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January 22, 2002

Hospitalist Care Destined to Become Dominant Model of Inpatient Care in the U.S., Say UCSF Researchers

The rapidly growing hospitalist model of inpatient care has now achieved many of the attributes of other medical specialties and seems destined to become the dominant model of hospital care in the United States, according to a study published in the January 23, 2002 issue of the Journal of the American Medical Association (JAMA).

"The Hospitalist Movement Five Years Later," by researchers at UCSF Medical Center, says that the hospitalist field appears to be living up to its promise to improve the efficiency and perhaps the quality of hospital care.

"Even skeptics now concede that it is here to stay," said Robert Wachter, MD, associate chairman of the UCSF department of medicine, lead author of the JAMA article, and the physician who first coined the term "hospitalist" in a 1996 issue of The New England Journal of Medicine (NEJM).

According to the UCSF study, hospital care provided by physicians (typically internists), who focus exclusively on hospitalized patients and are available throughout the day is less costly. In addition, "hospitalists may provide a higher quality of inpatient care than that provided by many primary care physicians who have few hospitalized patients and can generally see patients only briefly once a day," said Wachter.

"The model appears to have achieved its minimum goal of improving efficiency without adverse effects on quality, teaching, or patient satisfaction," said Lee Goldman, MD, chairman of the UCSF department of medicine and co-author of the article.

Fifteen of the 19 studies reviewed by UCSF researchers found significant decreases in both hospital costs (average decrease 13.4 %) and lengths of stay (average decrease 16.6%). Two other studies demonstrated lower lengths of stay, but no decreases in costs. The researchers noted that if the average American hospitalist cares for 600 inpatients yearly and generates a 10% savings over the average medical inpatient cost of $8,000, the nation's 5,000 hospitalists are safely reducing inpatient costs by approximately $2.4 billion per year.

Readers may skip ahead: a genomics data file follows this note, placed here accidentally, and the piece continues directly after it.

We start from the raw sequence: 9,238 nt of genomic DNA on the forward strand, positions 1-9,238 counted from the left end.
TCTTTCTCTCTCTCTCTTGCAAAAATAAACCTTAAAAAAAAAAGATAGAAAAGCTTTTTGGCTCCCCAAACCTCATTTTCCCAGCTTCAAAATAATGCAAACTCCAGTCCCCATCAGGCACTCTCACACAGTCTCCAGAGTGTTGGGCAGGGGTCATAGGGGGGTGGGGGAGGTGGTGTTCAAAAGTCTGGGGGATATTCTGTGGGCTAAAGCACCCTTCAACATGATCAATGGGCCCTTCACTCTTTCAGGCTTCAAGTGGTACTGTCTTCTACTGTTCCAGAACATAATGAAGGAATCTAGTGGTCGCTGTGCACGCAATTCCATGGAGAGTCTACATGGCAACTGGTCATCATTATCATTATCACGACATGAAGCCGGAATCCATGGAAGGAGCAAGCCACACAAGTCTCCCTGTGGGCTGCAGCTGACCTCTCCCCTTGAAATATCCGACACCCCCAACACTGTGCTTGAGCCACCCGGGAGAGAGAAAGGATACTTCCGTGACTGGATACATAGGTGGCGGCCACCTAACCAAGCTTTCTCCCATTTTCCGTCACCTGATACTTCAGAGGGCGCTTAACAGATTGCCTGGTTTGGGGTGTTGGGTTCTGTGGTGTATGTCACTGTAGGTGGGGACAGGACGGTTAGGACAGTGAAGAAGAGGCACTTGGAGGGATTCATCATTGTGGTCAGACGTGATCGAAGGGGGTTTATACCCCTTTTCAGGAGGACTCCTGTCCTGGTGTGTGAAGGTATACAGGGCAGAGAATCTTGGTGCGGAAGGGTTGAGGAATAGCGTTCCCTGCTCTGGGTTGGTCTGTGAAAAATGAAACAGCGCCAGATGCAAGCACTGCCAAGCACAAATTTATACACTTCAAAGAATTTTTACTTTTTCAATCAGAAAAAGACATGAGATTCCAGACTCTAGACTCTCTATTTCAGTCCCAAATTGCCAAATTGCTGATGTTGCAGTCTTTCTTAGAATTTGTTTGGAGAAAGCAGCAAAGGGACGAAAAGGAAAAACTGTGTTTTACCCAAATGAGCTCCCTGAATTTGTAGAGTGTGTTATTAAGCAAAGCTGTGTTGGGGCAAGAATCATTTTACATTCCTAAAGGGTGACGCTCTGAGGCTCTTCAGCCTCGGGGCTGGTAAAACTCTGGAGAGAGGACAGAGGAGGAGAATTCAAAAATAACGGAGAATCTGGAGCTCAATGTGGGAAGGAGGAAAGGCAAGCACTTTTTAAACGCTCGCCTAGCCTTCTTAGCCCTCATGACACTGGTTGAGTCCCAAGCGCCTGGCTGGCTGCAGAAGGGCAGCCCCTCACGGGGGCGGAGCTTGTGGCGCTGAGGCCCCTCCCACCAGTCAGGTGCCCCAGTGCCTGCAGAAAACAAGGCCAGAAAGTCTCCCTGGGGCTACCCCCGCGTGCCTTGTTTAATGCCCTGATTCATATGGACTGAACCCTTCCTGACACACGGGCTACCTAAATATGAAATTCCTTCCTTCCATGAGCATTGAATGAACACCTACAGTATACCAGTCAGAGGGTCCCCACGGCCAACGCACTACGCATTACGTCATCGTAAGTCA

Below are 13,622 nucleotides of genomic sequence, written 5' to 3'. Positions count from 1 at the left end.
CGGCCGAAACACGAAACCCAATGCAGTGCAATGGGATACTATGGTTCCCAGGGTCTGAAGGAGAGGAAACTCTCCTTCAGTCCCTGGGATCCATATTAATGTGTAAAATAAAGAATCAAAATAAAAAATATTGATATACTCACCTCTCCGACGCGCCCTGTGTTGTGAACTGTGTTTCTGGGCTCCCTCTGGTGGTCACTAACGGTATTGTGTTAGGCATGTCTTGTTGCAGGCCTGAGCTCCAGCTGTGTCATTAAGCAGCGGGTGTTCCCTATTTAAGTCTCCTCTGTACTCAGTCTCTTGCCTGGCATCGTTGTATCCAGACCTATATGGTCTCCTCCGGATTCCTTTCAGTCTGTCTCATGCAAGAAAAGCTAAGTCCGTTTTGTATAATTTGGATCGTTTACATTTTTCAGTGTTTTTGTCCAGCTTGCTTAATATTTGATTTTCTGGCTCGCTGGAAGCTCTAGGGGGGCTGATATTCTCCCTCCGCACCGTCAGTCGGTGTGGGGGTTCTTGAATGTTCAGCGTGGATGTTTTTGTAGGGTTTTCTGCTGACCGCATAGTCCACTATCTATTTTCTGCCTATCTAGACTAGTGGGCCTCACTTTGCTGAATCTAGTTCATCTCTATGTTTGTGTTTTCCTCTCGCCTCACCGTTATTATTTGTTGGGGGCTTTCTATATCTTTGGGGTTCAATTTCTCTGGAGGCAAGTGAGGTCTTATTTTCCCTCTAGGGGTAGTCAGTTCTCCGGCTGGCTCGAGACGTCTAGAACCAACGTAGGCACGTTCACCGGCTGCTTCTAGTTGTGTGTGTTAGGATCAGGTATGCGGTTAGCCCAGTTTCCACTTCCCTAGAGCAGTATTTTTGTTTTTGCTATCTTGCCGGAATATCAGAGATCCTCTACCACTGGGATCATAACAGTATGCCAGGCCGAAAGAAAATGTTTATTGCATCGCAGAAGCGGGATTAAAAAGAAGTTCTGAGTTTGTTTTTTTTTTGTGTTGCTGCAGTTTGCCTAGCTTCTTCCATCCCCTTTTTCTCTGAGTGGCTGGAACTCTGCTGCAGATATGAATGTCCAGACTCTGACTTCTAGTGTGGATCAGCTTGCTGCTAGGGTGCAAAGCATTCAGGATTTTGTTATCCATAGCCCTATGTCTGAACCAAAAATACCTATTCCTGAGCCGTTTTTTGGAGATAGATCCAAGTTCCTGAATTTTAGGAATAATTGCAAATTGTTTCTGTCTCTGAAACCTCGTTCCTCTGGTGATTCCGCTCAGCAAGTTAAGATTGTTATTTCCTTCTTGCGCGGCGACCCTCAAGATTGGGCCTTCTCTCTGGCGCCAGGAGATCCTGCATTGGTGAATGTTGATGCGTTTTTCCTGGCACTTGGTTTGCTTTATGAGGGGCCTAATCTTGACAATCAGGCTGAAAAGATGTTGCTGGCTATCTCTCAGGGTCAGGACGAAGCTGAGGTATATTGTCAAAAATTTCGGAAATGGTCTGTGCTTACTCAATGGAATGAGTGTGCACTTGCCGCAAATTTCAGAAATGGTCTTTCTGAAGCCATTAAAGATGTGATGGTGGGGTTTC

"Thus far, there is little to suggest that hospitalist-generated savings come at the expense of quality," said Wachter. He explained that most studies found no change in quality measures. Two larger studies (averaging 1600 hospitalist
patients per study) found significant decreases in inpatient and short-term mortality associated with hospitalist care.

The researchers noted that these results are insufficient to support an unqualified statement that hospitalists improve quality. They suggest that future studies must use more refined measures of quality.

Despite initial concerns regarding patient acceptance of hospitalists, surveys of patients show high levels of satisfaction, equivalent to that of similar patients cared for by their own primary care physicians or by traditional academic ward attendings. "Patients appear to be willing to trade off the familiarity of their regular doctor for the availability and acute care expertise of hospitalists," said Wachter. "Most hospitalists are at the hospital at all times and thus accessible to the patient and family, while primary care physicians spend most of their day at their offices with outpatients, and are therefore less available."

Recent physician surveys also indicate acceptance of the model. "As primary care physicians get used to the system, many are choosing to partner with hospitalists to care for their inpatients," said Wachter. "Concerns about discontinuity have diminished as hospitalists have found ways to communicate effectively with primary care physicians and coordinate all aspects of care. At a time when hospital patients are more acutely ill than ever before, more doctors appear to believe that it makes sense to have these patients managed by physicians specializing in hospital care."

Moreover, some medical staffs see hospitalists as a solution to the long-standing struggle to find physicians to care for patients admitted from the emergency department who have no primary care provider, explained Wachter.

A recent analysis projected that the hospitalist workforce in the United States will grow by the end of this decade to about 19,000, up from 5,000 presently, making it comparable in size to cardiology. "Physicians are drawn to the hospitalist field because it allows them to be generalists and still have the excitement and gratification of acute care medicine," Wachter said.

Currently, there are hospitalist programs in 12 of America's top 15 hospitals (as ranked by US News and World Report) as well as early training, residency track and fellowship programs at major universities nationwide. At UCSF, 15 faculty hospitalists now staff about two-thirds of the inpatient general medical service and all medical consult months. Preliminary evidence indicates that resident teaching evaluations of hospitalists are significantly higher than those of traditional ward attendings. In addition to their clinical and teaching roles, academic hospitalists are also making important research contributions in reducing medical errors, improving end-of-life care, and finding new ways to care for patients with common inpatient diseases.

Wachter is also chief of medical service at UCSF Medical Center and was the first elected president of the National Association of Inpatient Physicians (NAIP), the premier professional organization representing nearly 2,500 hospitalists nationwide.

Goldman is a Julius R. Krevans professor of medicine and also associate dean of clinical affairs in the UCSF School of Medicine.

Source: Maureen McInaney (UCSF) & Lisa Freeman (Kevin Ross Public Relations)


 

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